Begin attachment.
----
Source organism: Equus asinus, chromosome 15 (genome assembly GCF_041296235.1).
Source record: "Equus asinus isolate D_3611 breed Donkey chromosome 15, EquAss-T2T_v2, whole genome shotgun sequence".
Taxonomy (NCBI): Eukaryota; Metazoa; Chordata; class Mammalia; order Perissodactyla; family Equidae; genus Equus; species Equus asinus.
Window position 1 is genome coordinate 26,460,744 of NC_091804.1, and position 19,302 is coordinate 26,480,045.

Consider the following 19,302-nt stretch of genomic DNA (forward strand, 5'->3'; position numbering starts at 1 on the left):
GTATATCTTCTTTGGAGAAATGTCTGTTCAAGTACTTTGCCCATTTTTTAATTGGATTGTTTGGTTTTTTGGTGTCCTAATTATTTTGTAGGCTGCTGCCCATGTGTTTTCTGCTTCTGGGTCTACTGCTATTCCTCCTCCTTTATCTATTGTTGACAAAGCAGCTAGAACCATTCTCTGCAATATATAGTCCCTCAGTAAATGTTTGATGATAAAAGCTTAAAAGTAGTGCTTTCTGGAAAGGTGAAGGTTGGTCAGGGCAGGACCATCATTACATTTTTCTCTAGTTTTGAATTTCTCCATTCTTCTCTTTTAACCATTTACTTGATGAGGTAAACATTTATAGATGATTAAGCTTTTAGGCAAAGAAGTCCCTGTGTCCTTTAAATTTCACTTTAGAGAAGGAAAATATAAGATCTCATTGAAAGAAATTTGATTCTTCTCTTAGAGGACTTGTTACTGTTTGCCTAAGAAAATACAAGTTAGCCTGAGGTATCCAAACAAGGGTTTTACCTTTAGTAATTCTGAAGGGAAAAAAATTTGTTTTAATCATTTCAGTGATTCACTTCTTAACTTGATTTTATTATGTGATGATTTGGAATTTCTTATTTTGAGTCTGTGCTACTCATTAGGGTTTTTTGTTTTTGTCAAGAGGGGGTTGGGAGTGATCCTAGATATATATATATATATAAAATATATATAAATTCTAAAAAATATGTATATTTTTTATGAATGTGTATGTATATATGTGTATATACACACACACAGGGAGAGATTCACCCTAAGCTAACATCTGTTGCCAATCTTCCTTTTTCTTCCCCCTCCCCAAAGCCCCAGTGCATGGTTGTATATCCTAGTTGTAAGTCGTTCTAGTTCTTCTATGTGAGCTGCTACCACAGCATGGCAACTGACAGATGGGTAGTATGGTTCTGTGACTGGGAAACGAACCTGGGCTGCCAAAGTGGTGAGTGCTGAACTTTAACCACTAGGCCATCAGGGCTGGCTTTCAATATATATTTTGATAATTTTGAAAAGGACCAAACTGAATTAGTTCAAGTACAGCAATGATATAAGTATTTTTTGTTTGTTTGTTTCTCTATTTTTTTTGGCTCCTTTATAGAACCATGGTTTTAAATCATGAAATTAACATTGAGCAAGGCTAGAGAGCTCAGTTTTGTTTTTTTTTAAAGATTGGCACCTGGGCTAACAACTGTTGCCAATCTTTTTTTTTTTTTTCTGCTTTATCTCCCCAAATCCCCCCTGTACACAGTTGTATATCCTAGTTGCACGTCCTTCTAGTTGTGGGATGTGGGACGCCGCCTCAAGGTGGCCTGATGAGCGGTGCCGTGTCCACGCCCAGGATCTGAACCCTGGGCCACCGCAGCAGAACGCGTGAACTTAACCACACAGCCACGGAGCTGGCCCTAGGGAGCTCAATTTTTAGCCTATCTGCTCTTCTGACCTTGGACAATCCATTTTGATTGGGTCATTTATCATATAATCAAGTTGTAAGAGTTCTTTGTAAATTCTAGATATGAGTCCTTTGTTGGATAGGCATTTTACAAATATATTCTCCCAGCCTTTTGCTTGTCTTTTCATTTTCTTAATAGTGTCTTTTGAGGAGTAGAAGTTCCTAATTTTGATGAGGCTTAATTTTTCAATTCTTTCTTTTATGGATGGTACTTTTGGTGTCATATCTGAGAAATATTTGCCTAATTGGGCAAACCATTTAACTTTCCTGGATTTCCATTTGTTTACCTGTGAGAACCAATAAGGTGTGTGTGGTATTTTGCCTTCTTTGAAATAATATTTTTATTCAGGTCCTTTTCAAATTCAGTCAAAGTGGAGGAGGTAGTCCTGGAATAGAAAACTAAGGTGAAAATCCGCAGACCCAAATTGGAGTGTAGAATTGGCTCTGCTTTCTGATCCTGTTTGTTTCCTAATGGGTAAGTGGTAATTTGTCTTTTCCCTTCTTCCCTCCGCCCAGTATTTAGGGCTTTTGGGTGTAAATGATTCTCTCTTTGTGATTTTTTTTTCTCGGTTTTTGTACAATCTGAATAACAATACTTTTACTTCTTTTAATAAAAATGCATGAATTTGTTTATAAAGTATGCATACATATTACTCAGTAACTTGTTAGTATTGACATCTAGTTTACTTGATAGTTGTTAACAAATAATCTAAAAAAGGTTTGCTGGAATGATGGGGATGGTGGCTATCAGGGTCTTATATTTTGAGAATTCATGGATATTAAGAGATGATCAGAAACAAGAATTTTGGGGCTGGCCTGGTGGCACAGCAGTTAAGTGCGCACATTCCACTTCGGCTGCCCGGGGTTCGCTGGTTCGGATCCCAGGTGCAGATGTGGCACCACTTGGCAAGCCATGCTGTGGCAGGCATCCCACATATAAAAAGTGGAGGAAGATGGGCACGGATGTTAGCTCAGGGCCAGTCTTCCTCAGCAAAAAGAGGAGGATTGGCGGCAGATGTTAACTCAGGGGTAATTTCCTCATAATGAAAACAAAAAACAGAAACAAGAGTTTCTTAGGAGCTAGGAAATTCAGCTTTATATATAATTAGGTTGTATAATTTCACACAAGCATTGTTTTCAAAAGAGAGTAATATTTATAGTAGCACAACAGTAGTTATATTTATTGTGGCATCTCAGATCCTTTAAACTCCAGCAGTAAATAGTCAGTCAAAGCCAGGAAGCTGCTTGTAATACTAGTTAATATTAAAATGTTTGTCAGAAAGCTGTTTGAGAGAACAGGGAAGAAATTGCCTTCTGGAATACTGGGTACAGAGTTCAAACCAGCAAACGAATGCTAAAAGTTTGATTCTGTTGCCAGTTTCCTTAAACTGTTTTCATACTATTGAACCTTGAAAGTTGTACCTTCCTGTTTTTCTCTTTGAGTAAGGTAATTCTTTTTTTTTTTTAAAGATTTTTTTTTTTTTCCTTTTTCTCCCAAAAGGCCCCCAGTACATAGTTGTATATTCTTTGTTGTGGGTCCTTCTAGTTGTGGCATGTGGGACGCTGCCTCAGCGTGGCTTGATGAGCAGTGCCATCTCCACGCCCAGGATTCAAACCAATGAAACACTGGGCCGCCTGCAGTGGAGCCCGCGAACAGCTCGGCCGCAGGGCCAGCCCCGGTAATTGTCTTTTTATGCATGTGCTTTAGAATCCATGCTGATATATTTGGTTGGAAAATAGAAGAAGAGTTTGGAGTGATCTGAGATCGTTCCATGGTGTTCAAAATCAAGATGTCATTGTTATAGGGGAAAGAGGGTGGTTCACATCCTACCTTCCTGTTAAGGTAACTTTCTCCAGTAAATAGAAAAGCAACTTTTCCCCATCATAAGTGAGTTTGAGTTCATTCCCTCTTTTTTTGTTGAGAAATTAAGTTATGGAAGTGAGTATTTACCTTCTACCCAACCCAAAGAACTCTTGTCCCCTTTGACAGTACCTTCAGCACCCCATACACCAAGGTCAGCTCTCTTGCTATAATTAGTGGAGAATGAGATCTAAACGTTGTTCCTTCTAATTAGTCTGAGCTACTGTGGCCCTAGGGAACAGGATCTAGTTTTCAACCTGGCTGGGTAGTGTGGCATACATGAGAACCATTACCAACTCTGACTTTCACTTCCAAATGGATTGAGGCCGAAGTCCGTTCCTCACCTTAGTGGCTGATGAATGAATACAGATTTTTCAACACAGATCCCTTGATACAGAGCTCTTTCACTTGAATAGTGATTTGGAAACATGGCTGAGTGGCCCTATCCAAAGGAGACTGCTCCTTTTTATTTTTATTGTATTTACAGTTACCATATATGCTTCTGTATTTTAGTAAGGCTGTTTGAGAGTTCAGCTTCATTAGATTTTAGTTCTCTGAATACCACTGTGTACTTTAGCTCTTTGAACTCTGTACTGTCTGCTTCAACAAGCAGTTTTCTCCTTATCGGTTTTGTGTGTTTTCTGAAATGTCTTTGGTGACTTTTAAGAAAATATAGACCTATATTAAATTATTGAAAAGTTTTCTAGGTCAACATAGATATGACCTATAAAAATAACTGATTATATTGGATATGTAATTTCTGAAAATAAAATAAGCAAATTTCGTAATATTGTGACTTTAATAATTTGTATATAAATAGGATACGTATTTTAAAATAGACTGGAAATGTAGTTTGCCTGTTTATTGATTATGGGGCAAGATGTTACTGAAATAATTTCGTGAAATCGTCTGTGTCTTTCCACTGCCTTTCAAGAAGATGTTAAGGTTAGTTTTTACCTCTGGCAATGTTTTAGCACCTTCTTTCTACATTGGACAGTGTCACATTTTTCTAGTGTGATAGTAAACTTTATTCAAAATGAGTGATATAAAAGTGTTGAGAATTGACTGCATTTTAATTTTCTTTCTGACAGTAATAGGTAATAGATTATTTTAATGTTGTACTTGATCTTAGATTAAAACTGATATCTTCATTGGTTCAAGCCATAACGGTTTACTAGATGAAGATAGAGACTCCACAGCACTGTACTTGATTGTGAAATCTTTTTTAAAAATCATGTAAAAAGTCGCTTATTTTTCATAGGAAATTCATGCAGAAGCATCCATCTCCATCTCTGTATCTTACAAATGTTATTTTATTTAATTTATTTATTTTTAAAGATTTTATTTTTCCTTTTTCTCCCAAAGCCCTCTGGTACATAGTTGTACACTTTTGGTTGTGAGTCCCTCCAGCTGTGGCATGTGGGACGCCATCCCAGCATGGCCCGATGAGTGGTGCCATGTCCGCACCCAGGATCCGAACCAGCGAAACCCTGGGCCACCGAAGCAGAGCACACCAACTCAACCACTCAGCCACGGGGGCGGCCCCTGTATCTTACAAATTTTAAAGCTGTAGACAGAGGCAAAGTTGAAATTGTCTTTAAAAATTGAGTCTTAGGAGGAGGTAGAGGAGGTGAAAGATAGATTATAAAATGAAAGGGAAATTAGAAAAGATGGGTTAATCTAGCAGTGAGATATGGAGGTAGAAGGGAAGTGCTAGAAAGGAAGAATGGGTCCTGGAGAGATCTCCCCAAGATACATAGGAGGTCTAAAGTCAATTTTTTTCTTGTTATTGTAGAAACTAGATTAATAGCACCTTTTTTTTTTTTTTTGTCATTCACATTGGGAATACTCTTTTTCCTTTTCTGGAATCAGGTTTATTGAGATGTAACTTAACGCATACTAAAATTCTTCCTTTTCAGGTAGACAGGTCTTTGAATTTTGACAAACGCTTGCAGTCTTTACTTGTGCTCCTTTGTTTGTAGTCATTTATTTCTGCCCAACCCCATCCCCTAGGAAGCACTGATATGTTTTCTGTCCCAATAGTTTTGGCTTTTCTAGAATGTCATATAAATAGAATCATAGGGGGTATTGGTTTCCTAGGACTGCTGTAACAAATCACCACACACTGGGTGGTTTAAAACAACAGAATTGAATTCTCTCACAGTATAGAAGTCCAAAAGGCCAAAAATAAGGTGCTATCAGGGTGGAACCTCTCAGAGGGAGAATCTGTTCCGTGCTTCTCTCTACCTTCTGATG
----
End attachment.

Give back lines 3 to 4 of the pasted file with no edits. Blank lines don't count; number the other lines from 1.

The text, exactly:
Taxonomy (NCBI): Eukaryota; Metazoa; Chordata; class Mammalia; order Perissodactyla; family Equidae; genus Equus; species Equus asinus.
Window position 1 is genome coordinate 26,460,744 of NC_091804.1, and position 19,302 is coordinate 26,480,045.